We’ve reached the halfway point of Syracuse Stage’s 40th Anniversary Season and what a ride it’s been. While I didn’t get to see the first two plays, I caught White Christmas a few weeks back. The verdict? Fantastic. Anyway, I’m excited to announce that the Stage’s next play is August Wilson’s Two Trains Running. Opening night isn’t until Wednesday, January 30th it runs through mid-February, but I wanted to let you know in advance. This one’s Guru Gauranteed.
Two Trains Running premiered at Yale Repertory Theatre back in 1990 and was nominated for the 1992 Pulitzer Prize for Drama. Even though it didn’t win, what an honor that must have been. The play is actually the seventh part in the late August Wilson’s ten-part series The Pittsburgh Cycle. In 1992 the play premiered on Broadway.
Two Trains Running focuses on African-American life during the volatile 1960s. Specifically the plot takes place in the Hill District, an African-American neighborhood of Pittsburgh in 1969. Set in a time period of changing attitudes about race and the backlash of violence, overt racism, and lynchings against blacks in the South, Two Trains examines the societal and psychological implications of race. August Wilson was an African-American playwright writing about ’60s black struggle from the point of view of characters from that group; now that’s what you call authenticity. Other themes explored include the African American Great Migration, urban unrest, oppression of black women from within African-American social structures, and the Black Power movement. Given the 1968 assassination of Martin Luther King Jr., the tension in Pittsburgh’s Hill District was at an all time high–what better moment to set the play? More detail here.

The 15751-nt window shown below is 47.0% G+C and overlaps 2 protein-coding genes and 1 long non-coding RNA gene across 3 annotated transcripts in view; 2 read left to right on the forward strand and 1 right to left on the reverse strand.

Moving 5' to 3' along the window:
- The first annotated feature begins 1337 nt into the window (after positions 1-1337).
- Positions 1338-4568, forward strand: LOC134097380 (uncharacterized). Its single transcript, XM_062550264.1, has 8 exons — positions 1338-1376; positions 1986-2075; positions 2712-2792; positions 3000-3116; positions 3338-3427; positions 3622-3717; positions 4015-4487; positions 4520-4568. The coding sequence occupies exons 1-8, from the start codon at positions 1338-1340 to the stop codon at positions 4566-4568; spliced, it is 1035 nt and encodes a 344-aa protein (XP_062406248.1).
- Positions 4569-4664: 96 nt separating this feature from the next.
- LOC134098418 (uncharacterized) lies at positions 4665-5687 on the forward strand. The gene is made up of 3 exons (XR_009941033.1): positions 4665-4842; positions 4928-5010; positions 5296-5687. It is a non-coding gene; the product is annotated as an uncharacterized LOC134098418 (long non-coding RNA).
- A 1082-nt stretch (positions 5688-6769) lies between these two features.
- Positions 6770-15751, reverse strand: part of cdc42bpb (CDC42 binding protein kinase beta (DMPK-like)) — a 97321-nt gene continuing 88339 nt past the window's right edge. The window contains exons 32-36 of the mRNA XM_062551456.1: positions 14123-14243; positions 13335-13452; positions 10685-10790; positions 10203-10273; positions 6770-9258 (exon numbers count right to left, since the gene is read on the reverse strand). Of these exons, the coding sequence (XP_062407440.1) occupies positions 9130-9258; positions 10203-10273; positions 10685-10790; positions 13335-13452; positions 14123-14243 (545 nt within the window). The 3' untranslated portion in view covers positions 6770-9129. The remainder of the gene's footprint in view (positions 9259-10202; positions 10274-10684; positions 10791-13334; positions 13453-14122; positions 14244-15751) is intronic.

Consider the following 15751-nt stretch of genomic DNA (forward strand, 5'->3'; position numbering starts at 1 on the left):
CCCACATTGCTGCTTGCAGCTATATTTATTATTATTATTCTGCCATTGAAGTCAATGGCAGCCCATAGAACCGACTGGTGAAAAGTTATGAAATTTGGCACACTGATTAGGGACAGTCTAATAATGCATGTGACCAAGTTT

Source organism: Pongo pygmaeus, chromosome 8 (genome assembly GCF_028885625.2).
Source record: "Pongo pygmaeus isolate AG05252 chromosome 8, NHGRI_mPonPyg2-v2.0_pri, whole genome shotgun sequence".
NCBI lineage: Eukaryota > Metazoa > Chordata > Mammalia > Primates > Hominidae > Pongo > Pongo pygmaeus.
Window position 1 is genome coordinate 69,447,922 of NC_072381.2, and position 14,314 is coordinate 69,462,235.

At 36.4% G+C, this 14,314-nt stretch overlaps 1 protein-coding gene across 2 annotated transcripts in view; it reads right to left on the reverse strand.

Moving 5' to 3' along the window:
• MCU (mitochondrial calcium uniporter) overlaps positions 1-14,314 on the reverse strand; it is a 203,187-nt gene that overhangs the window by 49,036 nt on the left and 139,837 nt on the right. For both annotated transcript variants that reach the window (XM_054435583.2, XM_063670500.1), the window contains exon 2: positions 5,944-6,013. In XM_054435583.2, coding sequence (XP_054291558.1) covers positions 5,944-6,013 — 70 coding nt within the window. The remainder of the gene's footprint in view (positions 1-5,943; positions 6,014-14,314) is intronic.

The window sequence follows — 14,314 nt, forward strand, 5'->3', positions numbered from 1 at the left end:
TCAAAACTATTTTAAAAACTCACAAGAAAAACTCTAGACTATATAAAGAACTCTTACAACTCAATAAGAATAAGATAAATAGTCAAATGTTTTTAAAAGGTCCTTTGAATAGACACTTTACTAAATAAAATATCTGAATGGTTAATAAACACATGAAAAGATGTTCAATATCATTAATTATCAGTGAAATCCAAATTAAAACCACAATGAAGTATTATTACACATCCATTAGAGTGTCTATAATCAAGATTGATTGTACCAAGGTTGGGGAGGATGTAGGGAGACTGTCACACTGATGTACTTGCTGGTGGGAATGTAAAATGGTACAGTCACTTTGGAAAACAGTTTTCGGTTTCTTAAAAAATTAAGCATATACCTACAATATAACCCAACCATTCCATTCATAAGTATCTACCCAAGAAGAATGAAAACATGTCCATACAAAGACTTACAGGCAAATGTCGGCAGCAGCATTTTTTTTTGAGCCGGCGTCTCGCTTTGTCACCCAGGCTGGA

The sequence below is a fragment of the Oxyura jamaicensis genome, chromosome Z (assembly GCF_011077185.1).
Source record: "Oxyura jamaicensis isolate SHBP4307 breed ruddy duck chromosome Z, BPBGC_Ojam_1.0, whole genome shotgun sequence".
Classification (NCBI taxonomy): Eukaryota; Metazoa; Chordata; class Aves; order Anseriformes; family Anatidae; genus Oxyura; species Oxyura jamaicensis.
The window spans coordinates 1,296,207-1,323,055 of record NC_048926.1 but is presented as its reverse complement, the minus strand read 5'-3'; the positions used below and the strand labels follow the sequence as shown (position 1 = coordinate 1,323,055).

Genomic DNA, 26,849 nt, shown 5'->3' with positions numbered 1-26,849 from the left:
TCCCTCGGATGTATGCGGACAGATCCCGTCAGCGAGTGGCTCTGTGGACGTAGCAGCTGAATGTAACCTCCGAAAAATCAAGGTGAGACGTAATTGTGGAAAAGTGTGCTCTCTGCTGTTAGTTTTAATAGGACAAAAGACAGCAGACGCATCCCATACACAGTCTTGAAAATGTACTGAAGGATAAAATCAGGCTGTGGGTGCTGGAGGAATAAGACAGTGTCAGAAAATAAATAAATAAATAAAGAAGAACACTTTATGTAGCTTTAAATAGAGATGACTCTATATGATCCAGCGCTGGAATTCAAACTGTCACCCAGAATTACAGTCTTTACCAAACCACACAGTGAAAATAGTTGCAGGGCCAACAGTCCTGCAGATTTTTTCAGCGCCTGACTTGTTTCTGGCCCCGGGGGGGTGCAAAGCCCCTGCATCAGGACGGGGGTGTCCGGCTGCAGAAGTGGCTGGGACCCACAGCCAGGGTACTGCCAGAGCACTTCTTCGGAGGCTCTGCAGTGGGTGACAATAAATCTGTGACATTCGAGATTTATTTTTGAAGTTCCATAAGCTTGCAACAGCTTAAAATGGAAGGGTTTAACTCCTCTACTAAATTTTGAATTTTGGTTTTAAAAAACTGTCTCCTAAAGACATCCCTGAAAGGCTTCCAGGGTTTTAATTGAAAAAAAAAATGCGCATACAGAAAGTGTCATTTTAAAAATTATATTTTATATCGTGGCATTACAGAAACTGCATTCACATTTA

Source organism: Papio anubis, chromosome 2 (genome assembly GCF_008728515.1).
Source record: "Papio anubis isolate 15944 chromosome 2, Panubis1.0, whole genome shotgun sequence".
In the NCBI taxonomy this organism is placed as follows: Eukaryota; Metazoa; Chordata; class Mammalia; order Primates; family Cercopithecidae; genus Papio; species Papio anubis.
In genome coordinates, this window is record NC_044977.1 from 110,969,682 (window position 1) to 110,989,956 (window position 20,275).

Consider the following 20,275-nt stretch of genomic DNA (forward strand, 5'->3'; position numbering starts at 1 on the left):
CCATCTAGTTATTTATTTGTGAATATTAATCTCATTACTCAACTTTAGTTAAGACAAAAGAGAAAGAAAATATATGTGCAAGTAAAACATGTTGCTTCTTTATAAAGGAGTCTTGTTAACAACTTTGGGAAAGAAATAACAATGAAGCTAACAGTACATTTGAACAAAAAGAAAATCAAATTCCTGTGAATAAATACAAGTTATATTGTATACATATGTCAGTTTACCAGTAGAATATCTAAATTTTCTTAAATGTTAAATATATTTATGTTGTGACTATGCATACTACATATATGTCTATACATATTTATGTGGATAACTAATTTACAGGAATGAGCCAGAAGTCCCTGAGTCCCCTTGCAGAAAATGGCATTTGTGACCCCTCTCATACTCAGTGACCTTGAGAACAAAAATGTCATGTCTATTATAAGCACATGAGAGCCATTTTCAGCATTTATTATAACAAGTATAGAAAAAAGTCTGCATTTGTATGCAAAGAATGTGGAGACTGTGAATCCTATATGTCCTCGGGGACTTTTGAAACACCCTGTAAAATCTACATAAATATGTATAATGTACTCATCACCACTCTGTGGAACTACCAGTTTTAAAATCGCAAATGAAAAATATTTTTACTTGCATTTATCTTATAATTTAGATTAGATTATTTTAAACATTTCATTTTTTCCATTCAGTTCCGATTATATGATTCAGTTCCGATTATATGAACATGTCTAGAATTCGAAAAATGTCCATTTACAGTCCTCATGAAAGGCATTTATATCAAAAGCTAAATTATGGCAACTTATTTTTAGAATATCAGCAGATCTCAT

According the Syracuse Stage, the plot is as follows: “In Two Trains Running, an optimistic ex-con enters the insular confines of Memphis Lee’s diner and awakens a cast of older and skeptical characters to the possibilities of a new era. Set in the turbulence of 1969, a time much like today, Two Trains Running is one of the most humorous and politically potent of Wilson’s 20th Century Cycle plays.”
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A note on Archibold Theatre: Of all the Syracuse theatres, this is the best one. From my recent visit it’s obvious that there is not a bad seat in the house!
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